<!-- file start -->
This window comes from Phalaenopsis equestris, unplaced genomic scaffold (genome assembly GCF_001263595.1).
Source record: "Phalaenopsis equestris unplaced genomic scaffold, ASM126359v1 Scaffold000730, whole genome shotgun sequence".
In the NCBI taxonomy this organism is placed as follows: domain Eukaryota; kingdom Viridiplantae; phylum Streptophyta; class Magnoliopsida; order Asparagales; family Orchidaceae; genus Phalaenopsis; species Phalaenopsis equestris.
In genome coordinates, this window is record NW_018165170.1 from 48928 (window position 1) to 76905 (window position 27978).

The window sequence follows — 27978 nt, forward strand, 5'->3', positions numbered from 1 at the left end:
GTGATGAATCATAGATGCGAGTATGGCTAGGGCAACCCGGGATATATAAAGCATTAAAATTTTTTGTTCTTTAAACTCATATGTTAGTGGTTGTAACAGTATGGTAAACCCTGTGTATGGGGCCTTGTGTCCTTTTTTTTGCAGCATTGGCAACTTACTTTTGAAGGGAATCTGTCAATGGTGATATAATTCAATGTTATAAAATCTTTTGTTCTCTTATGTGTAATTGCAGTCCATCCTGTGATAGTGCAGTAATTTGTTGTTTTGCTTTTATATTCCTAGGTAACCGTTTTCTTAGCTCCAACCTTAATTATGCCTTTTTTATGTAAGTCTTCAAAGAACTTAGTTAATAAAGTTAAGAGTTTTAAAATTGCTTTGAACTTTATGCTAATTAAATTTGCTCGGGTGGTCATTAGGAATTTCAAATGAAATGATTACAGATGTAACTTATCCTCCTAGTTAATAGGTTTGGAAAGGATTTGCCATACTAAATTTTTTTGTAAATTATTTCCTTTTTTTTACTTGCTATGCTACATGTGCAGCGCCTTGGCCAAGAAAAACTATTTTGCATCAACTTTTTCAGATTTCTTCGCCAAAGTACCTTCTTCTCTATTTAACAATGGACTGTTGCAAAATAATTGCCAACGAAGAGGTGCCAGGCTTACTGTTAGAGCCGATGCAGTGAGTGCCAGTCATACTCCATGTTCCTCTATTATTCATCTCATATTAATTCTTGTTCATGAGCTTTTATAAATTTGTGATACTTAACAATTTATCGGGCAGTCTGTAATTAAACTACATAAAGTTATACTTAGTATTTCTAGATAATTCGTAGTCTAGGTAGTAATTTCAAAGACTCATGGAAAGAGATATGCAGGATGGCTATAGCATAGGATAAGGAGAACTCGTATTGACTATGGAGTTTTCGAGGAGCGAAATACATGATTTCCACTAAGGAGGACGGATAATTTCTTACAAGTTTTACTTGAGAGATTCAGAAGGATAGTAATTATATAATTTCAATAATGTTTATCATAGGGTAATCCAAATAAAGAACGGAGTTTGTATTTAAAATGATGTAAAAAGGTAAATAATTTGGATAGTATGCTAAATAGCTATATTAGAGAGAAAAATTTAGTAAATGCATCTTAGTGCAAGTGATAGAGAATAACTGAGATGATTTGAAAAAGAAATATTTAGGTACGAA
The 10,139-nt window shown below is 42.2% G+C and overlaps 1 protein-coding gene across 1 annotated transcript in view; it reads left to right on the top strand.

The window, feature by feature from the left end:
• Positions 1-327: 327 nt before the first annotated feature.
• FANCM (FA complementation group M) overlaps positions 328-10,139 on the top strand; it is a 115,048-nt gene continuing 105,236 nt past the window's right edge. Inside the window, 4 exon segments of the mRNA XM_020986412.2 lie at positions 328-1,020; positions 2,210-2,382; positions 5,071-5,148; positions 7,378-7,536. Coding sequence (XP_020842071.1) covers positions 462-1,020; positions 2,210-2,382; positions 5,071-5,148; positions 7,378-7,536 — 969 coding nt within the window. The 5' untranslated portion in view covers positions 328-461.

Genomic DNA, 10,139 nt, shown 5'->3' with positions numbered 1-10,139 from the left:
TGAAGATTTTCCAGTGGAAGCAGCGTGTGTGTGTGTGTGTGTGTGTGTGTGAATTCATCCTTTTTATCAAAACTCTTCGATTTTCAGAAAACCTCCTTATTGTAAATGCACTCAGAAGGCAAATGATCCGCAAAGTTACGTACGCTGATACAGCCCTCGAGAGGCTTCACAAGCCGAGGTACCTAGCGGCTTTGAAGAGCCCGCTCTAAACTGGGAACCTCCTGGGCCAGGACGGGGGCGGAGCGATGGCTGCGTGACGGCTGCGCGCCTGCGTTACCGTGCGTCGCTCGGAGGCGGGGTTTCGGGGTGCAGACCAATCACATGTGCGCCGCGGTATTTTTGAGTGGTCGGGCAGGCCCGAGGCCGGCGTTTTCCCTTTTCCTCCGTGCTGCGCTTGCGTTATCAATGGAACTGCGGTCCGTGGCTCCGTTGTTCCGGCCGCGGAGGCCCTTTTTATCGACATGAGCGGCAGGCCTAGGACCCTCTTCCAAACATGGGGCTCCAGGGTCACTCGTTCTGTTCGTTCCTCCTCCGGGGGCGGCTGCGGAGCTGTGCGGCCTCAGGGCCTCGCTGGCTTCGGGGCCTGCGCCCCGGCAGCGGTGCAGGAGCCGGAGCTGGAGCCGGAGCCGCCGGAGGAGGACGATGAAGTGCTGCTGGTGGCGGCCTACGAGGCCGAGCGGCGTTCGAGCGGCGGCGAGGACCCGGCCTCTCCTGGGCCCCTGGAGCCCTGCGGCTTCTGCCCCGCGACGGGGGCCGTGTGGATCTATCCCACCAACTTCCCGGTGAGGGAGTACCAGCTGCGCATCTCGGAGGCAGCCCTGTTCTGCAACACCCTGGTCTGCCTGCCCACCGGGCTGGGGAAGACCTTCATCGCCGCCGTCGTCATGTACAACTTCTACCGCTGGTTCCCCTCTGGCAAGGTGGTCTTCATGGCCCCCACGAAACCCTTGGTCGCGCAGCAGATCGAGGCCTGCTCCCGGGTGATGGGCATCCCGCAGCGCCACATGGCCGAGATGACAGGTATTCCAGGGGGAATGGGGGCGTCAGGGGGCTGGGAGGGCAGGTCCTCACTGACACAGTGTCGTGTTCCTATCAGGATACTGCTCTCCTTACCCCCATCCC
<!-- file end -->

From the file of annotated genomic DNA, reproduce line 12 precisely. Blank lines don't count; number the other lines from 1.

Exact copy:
TGAAGATTTTCCAGTGGAAGCAGCGTGTGTGTGTGTGTGTGTGTGTGTGTGAATTCATCCTTTTTATCAAAACTCTTCGATTTTCAGAAAACCTCCTTATTGTAAATGCACTCAGAAGGCAAATGATCCGCAAAGTTACGTACGCTGATACAGCCCTCGAGAGGCTTCACAAGCCGAGGTACCTAGCGGCTTTGAAGAGCCCGCTCTAAACTGGGAACCTCCTGGGCCAGGACGGGGGCGGAGCGATGGCTGCGTGACGGCTGCGCGCCTGCGTTACCGTGCGTCGCTCGGAGGCGGGGTTTCGGGGTGCAGACCAATCACATGTGCGCCGCGGTATTTTTGAGTGGTCGGGCAGGCCCGAGGCCGGCGTTTTCCCTTTTCCTCCGTGCTGCGCTTGCGTTATCAATGGAACTGCGGTCCGTGGCTCCGTTGTTCCGGCCGCGGAGGCCCTTTTTATCGACATGAGCGGCAGGCCTAGGACCCTCTTCCAAACATGGGGCTCCAGGGTCACTCGTTCTGTTCGTTCCTCCTCCGGGGGCGGCTGCGGAGCTGTGCGGCCTCAGGGCCTCGCTGGCTTCGGGGCCTGCGCCCCGGCAGCGGTGCAGGAGCCGGAGCTGGAGCCGGAGCCGCCGGAGGAGGACGATGAAGTGCTGCTGGTGGCGGCCTACGAGGCCGAGCGGCGTTCGAGCGGCGGCGAGGACCCGGCCTCTCCTGGGCCCCTGGAGCCCTGCGGCTTCTGCCCCGCGACGGGGGCCGTGTGGATCTATCCCACCAACTTCCCGGTGAGGGAGTACCAGCTGCGCATCTCGGAGGCAGCCCTGTTCTGCAACACCCTGGTCTGCCTGCCCACCGGGCTGGGGAAGACCTTCATCGCCGCCGTCGTCATGTACAACTTCTACCGCTGGTTCCCCTCTGGCAAGGTGGTCTTCATGGCCCCCACGAAACCCTTGGTCGCGCAGCAGATCGAGGCCTGCTCCCGGGTGATGGGCATCCCGCAGCGCCACATGGCCGAGATGACAGGTATTCCAGGGGGAATGGGGGCGTCAGGGGGCTGGGAGGGCAGGTCCTCACTGACACAGTGTCGTGTTCCTATCAGGATACTGCTCTCCTTACCCCCATCCC